<       }
<     },
56c17
<         "aws:cdk:path": "MyStack/Vpc/1/CustomerGateway"
---
>         "aws:cdk:path": "MyStack/Vpc/0/CustomerGateway"
78c39
<         "aws:cdk:path": "MyStack/Vpc/1/Resource"
---
>         "aws:cdk:path": "MyStack/Vpc/0/Resource"

This is the complete example with the first VPN commented out:

#!/usr/bin/env python3
import os

from aws_cdk import (
    core as cdk,
    aws_ec2 as ec2
)

app = cdk.App()

class MyStack(cdk.Stack):

    def __init__(self, scope: cdk.Construct, construct_id: str, **kwargs) -> None:
        super().__init__(scope, construct_id, **kwargs)

        self.vpc = ec2.Vpc(
            self, f'Vpc',
            vpn_connections=[
                # ec2.VpnConnectionOptions(
                #     ip='8.8.4.4'
                # ),
                ec2.VpnConnectionOptions(
                    ip='8.8.8.8'
                )
            ]
        )
        pinVpnLogicalID(vpc=self.vpc, customer_gateway_ip='8.8.8.8', vpn_logical_id='Vpc12A1DA4E9', gateway_logical_id='Vpc1CustomerGateway3DF07800')

def pinVpnLogicalID(
  vpc: ec2.Vpc, 
  customer_gateway_ip: str, 
  vpn_logical_id: str, 
  gateway_logical_id: str
):
  """
  Overrides the Logical ID of the VPN connection
  matching the customer gateway address.

  Arguments:
  vpc -- The VPC resource containing the VPN connection
  customer_gateway_ip -- The IP address of the remote gateway
  vpn_logical_id -- The logical ID the VPN will have
  gateway_logical_id -- The logical ID the Customer Gateway will have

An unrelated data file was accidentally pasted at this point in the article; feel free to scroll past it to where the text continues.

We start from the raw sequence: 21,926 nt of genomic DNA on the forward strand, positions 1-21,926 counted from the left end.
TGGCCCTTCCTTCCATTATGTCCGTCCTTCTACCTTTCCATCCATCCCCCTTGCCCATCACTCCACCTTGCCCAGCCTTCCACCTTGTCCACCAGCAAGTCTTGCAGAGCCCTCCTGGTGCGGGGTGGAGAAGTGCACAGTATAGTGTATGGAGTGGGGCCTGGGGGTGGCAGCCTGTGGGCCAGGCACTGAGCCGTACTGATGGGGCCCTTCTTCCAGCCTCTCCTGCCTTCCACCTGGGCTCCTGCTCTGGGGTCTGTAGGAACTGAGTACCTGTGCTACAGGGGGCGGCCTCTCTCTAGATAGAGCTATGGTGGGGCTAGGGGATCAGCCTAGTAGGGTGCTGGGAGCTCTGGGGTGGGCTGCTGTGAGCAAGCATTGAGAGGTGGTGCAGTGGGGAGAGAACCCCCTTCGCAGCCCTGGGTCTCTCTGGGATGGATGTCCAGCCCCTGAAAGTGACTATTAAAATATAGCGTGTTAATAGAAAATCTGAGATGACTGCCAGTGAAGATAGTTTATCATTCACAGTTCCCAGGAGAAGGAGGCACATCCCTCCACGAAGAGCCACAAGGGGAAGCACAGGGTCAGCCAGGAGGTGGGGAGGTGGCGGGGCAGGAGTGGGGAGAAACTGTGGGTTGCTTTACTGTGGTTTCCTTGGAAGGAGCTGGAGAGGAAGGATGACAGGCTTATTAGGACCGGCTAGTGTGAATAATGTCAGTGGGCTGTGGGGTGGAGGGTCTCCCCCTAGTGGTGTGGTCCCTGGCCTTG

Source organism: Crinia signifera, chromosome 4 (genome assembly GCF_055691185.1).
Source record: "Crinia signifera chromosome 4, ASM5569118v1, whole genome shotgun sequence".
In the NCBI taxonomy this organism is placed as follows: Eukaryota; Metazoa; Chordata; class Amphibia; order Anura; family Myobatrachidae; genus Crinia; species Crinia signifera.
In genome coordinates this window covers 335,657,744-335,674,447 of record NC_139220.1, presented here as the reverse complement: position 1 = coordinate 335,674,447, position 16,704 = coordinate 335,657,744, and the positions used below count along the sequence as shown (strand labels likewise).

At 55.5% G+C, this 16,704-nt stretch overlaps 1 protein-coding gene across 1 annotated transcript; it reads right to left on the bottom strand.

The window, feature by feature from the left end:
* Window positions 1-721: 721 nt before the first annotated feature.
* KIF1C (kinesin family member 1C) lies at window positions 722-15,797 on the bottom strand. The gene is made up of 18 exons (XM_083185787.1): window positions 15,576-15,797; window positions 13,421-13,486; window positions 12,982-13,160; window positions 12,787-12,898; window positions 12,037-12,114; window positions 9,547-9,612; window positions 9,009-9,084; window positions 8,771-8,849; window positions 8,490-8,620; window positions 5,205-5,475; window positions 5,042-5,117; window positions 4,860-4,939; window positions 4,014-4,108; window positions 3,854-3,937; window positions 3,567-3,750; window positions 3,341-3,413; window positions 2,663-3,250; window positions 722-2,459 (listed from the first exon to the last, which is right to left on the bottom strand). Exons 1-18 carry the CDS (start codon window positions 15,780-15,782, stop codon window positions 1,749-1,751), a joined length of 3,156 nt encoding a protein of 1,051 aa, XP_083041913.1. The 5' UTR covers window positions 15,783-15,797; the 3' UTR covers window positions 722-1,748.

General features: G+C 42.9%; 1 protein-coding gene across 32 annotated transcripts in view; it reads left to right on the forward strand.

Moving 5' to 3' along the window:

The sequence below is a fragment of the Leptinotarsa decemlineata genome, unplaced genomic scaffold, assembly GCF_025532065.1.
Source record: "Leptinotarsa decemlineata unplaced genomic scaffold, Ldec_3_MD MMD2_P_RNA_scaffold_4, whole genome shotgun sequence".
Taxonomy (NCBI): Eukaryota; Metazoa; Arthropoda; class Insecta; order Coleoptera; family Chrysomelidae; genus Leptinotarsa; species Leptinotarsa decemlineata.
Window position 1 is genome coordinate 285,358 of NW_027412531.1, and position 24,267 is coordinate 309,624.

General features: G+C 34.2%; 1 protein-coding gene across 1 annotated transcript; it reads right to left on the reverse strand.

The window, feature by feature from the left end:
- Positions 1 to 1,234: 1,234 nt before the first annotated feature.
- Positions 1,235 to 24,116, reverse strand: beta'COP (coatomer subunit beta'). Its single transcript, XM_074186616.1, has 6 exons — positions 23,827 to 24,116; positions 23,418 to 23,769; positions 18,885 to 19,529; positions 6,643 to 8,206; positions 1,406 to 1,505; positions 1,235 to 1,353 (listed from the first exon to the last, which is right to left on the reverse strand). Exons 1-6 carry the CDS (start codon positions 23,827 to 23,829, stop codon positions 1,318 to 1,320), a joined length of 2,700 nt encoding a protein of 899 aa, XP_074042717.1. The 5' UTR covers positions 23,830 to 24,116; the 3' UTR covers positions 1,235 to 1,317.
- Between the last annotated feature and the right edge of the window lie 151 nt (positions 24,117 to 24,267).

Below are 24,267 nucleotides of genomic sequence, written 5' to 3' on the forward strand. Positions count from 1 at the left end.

"""
  for child in vpc.node.children:
    if isinstance(child, ec2.VpnConnection):
      if (child.customer_gateway_ip == customer_gateway_ip):
        for resource in child.node.children:
          if isinstance(resource, ec2.CfnVPNConnection):
            resource.override_logical_id(vpn_logical_id)
          elif isinstance(resource, ec2.CfnCustomerGateway):
            resource.override_logical_id(gateway_logical_id)

MyStack(app, "MyStack", env=cdk.Environment())

app.synth()

Other ways

After finishing this article and sharing it internally for reviewing, my colleague Lourenz Alcantara came to me with some interesting information. For vpn_connections, a dictionary can also be supplied. This is because this parameter is mapped. When you have this specific situation, you can resolve it by replacing the list with the following dictionary:

vpn_connections={
                0: ec2.VpnConnectionOptions(
                    ip='8.8.4.4'
                ),
                1: ec2.VpnConnectionOptions(
                    ip='8.8.8.8'
                )
            }

This will result in exactly the same output as with the list. Just delete key 0 and key 1 will be intact.